The Soul of O.V. Wright isn't fancy, but it gets the job done. In that way, this solid 18-track compilation is just like its subject, one of the most underrated deep soul singers of his era. Although the Houston-based Wright had the grit of Otis Redding (minus Redding's occasional tendency to oversing) and the spiritual grace of Sam Cooke's pre-secular work, Wright only managed a couple of major hits on the R&B charts, and not even his best single, 1965's startling, Ray Charles-like ballad "'You're Gonna Make Me Cry,'" crossed over to the pop charts. Regardless, all 18 tracks here are sublime deep soul, from the testifying swing of his first single "'I Don't Want to Sit Down'" to his remarkable work with Willie Mitchell in the '70s. ("'I'd Rather Be Blind, Crippled and Crazy'" is every bit the equal of any of Mitchell's better-known work with Al Green from the same period.) There is plenty more to savor where this came from, but The Soul of O.V. Wright is a terrific introduction to this amazing performer.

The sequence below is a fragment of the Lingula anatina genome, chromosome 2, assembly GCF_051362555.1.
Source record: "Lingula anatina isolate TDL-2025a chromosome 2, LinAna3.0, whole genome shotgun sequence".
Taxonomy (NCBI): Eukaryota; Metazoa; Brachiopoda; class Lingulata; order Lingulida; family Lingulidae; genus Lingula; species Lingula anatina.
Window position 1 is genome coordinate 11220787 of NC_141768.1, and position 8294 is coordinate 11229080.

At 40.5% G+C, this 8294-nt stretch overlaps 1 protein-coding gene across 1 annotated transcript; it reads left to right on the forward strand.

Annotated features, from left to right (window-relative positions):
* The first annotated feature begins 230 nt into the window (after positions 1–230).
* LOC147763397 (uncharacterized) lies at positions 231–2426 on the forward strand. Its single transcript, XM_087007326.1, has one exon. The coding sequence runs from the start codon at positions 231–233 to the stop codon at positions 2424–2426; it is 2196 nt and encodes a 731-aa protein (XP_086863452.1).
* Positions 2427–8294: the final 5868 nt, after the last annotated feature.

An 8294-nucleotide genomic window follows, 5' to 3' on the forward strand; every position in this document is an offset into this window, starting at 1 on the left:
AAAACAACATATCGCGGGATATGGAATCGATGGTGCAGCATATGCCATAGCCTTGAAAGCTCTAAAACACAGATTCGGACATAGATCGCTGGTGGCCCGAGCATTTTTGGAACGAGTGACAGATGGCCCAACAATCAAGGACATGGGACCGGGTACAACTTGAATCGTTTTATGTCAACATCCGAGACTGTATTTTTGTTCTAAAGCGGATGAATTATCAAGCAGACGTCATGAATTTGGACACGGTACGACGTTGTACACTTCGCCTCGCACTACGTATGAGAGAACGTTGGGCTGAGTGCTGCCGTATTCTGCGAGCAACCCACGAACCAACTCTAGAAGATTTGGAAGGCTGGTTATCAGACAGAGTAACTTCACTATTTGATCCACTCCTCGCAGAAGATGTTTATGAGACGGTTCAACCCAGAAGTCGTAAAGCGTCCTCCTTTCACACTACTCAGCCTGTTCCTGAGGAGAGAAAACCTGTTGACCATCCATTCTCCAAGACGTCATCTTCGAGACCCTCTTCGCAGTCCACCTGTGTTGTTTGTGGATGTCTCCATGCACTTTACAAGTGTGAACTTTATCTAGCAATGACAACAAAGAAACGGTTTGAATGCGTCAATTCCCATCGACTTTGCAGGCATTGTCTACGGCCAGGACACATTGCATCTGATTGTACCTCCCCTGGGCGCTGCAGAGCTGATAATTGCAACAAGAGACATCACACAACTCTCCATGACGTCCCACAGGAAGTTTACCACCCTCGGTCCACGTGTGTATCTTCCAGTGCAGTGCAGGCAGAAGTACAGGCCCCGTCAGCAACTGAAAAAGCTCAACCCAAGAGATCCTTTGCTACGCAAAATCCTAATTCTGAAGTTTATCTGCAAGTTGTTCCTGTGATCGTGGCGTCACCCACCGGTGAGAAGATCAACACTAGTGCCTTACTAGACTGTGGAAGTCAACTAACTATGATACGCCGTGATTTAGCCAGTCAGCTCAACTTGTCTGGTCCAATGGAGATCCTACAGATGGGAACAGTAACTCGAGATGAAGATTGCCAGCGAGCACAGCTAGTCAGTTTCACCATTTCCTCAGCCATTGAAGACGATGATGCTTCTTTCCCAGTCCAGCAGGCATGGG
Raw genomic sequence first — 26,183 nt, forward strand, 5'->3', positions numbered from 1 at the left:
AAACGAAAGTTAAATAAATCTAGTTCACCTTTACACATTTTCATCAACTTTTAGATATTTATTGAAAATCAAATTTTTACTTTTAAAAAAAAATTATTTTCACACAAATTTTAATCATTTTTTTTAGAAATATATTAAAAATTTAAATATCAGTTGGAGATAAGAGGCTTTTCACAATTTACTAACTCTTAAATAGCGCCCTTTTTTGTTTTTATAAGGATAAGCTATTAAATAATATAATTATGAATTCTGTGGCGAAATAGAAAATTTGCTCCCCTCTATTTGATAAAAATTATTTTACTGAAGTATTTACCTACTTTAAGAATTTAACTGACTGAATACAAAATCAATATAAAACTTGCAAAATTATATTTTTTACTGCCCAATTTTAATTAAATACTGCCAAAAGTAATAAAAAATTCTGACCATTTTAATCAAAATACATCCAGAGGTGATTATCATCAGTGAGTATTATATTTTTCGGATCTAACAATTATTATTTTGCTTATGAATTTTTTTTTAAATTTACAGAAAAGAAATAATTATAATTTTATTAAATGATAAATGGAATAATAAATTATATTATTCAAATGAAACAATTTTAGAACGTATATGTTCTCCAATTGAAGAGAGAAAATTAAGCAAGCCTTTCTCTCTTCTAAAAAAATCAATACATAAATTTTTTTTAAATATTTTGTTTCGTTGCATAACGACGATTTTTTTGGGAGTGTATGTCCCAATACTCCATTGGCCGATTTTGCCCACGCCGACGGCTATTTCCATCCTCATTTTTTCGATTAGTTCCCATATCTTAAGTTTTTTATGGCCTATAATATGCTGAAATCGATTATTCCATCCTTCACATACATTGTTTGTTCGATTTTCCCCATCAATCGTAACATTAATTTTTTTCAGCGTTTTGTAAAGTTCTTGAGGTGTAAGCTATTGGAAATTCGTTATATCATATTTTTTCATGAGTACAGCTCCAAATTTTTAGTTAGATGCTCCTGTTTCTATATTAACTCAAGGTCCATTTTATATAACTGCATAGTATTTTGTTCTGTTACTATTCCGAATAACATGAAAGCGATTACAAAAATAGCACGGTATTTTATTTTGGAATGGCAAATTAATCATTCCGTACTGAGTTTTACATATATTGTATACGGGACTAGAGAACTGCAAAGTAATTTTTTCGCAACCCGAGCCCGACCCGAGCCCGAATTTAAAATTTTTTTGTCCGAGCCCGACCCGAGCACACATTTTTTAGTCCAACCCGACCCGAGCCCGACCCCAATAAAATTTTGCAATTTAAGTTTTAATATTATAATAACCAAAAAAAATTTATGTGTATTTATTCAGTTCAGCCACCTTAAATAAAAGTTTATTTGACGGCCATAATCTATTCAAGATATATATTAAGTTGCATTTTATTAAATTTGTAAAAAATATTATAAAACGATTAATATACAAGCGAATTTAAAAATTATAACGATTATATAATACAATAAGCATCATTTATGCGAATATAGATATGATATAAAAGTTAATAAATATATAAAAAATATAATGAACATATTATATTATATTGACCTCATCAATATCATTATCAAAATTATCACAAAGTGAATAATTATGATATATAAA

The Soul of O.V. Wright Review
by Stewart Mason